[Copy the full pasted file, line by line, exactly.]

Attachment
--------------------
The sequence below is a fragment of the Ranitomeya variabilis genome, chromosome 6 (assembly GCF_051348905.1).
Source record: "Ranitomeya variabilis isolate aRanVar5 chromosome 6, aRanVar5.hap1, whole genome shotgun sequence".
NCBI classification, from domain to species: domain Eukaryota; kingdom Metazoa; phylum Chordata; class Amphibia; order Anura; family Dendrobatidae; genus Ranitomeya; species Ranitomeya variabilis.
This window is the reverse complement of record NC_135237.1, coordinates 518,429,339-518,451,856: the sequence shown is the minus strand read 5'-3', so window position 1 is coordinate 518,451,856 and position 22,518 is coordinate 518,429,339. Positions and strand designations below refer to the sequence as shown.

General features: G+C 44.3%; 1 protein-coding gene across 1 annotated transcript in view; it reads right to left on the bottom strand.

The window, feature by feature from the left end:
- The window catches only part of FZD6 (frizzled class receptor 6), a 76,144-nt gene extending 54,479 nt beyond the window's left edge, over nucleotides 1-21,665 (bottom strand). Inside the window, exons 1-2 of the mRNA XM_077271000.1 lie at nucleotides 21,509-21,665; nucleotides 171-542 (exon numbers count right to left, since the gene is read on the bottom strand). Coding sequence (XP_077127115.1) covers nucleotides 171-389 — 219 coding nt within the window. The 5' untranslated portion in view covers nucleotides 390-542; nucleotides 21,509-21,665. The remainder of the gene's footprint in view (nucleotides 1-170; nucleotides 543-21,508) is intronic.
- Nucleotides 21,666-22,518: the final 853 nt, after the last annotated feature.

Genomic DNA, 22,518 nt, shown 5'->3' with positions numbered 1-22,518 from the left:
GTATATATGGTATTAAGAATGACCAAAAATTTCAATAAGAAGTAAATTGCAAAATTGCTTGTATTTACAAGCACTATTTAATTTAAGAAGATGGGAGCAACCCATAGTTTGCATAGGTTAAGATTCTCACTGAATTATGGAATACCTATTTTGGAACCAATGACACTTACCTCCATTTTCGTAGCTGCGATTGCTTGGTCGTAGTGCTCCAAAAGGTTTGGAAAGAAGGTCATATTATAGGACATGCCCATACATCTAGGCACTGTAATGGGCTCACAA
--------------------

The sequence below is a fragment of the Ranitomeya variabilis genome, chromosome 6 (assembly GCF_051348905.1).
Source record: "Ranitomeya variabilis isolate aRanVar5 chromosome 6, aRanVar5.hap1, whole genome shotgun sequence".
NCBI classification, from domain to species: domain Eukaryota; kingdom Metazoa; phylum Chordata; class Amphibia; order Anura; family Dendrobatidae; genus Ranitomeya; species Ranitomeya variabilis.
This window is the reverse complement of record NC_135237.1, coordinates 518,429,339-518,451,856: the sequence shown is the minus strand read 5'-3', so window position 1 is coordinate 518,451,856 and position 22,518 is coordinate 518,429,339. Positions and strand designations below refer to the sequence as shown.

General features: G+C 44.3%; 1 protein-coding gene across 1 annotated transcript in view; it reads right to left on the bottom strand.

The window, feature by feature from the left end:
- The window catches only part of FZD6 (frizzled class receptor 6), a 76,144-nt gene extending 54,479 nt beyond the window's left edge, over nucleotides 1-21,665 (bottom strand). Inside the window, exons 1-2 of the mRNA XM_077271000.1 lie at nucleotides 21,509-21,665; nucleotides 171-542 (exon numbers count right to left, since the gene is read on the bottom strand). Coding sequence (XP_077127115.1) covers nucleotides 171-389 — 219 coding nt within the window. The 5' untranslated portion in view covers nucleotides 390-542; nucleotides 21,509-21,665. The remainder of the gene's footprint in view (nucleotides 1-170; nucleotides 543-21,508) is intronic.
- Nucleotides 21,666-22,518: the final 853 nt, after the last annotated feature.

Genomic DNA, 22,518 nt, shown 5'->3' with positions numbered 1-22,518 from the left:
GTATATATGGTATTAAGAATGACCAAAAATTTCAATAAGAAGTAAATTGCAAAATTGCTTGTATTTACAAGCACTATTTAATTTAAGAAGATGGGAGCAACCCATAGTTTGCATAGGTTAAGATTCTCACTGAATTATGGAATACCTATTTTGGAACCAATGACACTTACCTCCATTTTCGTAGCTGCGATTGCTTGGTCGTAGTGCTCCAAAAGGTTTGGAAAGAAGGTCATATTATAGGACATGCCCATACATCTAGGCACTGTAATGGGCTCACAA